By Christian Hince | November 13, 2023
With the college football regular season winding down, conference championship week next month is starting to have a more certain look for some leagues. In the Big Ten, Iowa sits at a comfortable 5-2 in the West region and 8-2 overall, with a vaunted defense which has allowed 12.3 points per game for third-best in the Football Bowl Subdivision.
The only two teams above the Hawkeyes are Ohio State and Michigan, one of whom will almost certainly face Iowa come championship week. However I have a hard time believing that the Hawkeyes, who are the third-lowest scoring Power Five team in the country, are likely to make their probable Dec. 2 matchup very interesting.
It’s a natural symptom from the concept of conference regions, something that dilutes the competitiveness of championship week, a tradition which should solely decide supremacy between the two best teams in each league.
The B1G is the most egregious with this historically. Since Michigan State left the West after beating Ohio State in the 2013 league title game, not a single conference champion has come from the region. Ohio State and Michigan, the two teams who compete in “The Game” the week prior every year, have won the B1G in eight of the last 10 seasons, with none of the previous five championships being decided by less than 12 points.
It’s surprising that a conference that struggles so badly with regional parity has taken so long to ice this format, as the B1G will move to a straightforward best two in conference approach when it expands from 14 to 18 teams.
The Atlantic Coast Conference struggled through some of the same for years before axing regions in league standings this year. Not only did the conference see issues of supremacy in the Atlantic division, with the Coastal division representative losing in the final 12 seasons of the format, but also a lack of league parity to Florida State and more recently Clemson, who made the College Football Playoff every year from 2015 to 2020.
The ACC champion has won by an average of 22.3 points since 2011, so in a sport already dominated by blowouts at every level, this is a welcome move to make one part of championship week more interesting.
The Pac-12 also nixed regional divisions for its final season. While the North and South split the championship 3-3 in the last six years, the game’s first six seasons after the league expanded in 2011 saw the North win each time, which similarly had an average victory margin of just over 22 points. Given Washington and Oregon both hold steady the next two weeks, it’ll be rewarding to see a rematch of arguably the best game in college football this season rather than the Huskies facing a team clearly a step below such as Arizona or USC.
The Big 12 didn’t even have a conference title game between 2011 and 2016. Operating on the regional model for its first 15 years, the matchup was dominated by the South from 2004-10 with Oklahoma and Texas winning each of those years. The Sooners’ 70-3 demolition of a much inferior Colorado team in 2005 remains the most lopsided conference championship ever seen.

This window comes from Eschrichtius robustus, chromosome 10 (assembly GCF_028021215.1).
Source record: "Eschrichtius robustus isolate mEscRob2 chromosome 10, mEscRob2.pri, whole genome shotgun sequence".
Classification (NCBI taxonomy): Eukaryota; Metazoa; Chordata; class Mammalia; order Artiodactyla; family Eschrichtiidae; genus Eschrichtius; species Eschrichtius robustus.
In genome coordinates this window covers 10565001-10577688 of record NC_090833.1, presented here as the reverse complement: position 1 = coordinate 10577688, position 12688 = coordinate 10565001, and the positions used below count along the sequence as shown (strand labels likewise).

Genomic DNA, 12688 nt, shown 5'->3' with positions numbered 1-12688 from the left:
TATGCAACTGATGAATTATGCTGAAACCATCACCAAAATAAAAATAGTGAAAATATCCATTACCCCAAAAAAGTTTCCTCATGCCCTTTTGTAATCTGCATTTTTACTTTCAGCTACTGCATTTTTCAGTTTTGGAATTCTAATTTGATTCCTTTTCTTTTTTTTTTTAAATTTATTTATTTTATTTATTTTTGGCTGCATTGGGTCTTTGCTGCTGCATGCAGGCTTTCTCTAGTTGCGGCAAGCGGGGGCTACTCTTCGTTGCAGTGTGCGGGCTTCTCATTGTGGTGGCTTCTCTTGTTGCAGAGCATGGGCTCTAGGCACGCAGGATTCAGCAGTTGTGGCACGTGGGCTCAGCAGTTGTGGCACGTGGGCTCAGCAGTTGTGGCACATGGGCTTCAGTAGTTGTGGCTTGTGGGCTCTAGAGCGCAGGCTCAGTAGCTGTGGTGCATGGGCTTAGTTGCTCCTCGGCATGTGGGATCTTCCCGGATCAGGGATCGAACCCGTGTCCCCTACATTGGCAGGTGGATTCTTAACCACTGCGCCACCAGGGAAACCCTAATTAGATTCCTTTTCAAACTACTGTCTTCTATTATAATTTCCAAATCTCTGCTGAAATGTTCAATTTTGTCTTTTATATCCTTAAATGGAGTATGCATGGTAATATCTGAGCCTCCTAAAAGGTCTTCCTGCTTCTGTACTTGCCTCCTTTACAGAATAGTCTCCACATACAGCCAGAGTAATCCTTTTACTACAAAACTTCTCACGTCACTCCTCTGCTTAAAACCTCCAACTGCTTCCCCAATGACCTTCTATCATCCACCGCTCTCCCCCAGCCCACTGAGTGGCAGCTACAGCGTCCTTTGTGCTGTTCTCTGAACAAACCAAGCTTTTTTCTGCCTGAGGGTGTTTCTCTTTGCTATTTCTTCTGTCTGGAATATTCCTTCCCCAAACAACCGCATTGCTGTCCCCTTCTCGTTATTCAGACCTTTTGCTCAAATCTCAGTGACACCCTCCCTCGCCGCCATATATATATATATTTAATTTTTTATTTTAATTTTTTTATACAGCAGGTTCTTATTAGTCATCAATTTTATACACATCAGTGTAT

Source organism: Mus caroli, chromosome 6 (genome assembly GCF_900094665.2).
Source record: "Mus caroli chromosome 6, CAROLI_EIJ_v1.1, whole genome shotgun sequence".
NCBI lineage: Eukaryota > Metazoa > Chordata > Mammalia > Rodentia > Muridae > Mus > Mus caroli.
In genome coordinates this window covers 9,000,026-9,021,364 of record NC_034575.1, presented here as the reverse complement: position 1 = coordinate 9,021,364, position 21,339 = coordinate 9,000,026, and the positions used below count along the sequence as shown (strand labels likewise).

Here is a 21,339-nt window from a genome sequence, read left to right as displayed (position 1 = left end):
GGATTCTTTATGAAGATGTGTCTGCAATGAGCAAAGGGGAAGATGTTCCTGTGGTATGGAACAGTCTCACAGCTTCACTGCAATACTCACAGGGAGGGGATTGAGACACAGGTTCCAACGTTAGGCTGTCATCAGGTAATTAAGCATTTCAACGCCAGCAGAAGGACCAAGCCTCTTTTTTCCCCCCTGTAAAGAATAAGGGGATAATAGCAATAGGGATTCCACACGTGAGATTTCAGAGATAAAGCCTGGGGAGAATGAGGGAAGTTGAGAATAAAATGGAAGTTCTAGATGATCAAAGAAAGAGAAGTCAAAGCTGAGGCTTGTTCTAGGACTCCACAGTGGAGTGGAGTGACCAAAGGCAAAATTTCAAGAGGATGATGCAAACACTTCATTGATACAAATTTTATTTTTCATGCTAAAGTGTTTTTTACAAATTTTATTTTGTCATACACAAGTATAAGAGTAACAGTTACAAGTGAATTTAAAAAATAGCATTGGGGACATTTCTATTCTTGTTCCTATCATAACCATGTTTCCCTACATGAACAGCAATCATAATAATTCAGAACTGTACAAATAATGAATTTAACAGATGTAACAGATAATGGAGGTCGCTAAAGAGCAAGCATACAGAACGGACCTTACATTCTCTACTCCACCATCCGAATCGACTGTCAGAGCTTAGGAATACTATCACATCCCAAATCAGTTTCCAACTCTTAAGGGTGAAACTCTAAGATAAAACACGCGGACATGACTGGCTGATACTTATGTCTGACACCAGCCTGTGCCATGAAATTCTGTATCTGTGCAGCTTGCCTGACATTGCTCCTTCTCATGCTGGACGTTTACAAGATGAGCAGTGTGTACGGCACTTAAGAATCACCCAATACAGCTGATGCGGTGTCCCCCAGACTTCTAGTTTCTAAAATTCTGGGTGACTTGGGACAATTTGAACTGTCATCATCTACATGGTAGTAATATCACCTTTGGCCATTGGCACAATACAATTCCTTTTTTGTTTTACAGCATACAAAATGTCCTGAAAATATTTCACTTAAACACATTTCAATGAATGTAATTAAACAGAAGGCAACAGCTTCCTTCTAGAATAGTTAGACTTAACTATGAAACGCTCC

With a true top-two format the past six seasons, the Big 12 title game has been filled with comebacks, last minute stops, and overtime finishes that consistently make the matchup the highlight of championship week.
The SEC will be joining the B1G in axing regions next season when they welcome Texas and Oklahoma, and it’s something they can benefit from too. The league had a similar problem until Georgia’s resurgence under Kirby Smart, with the West representative defeating that of the East every year from 2009 to 2016. While now it’s often a face-off between multiple teams still riding playoff hopes, only two of the last four SEC title results have been decided by less than three scores.
Blowouts are as much of a college football tradition as school bands and rivalries, and they won’t be gone from championship week when regions are gone from the Power Four next year. However, it’s something certain to make competitive title games more frequent while allowing more deserving teams to play in Week 14, especially with next year’s CFP expansion presumably ending an era where two-loss teams can’t vie for a national title.
The sentiment has caught on outside of the FBS’s blue blood leagues too, with the MAC and Sun Belt being the only Group of Five conferences to still use regional divisions. Why don’t they join the fray?
College football is a sport of traditions, but recent years has seen massive upheaval of its old ways on the NCAA level, due to the death of the traditional student athlete in the advent of name-image-likeness payment (NIL), an unrestricted transfer portal, and especially in this case, conference realignment. Sometimes the old ways need to die, and regional divisions are one of them.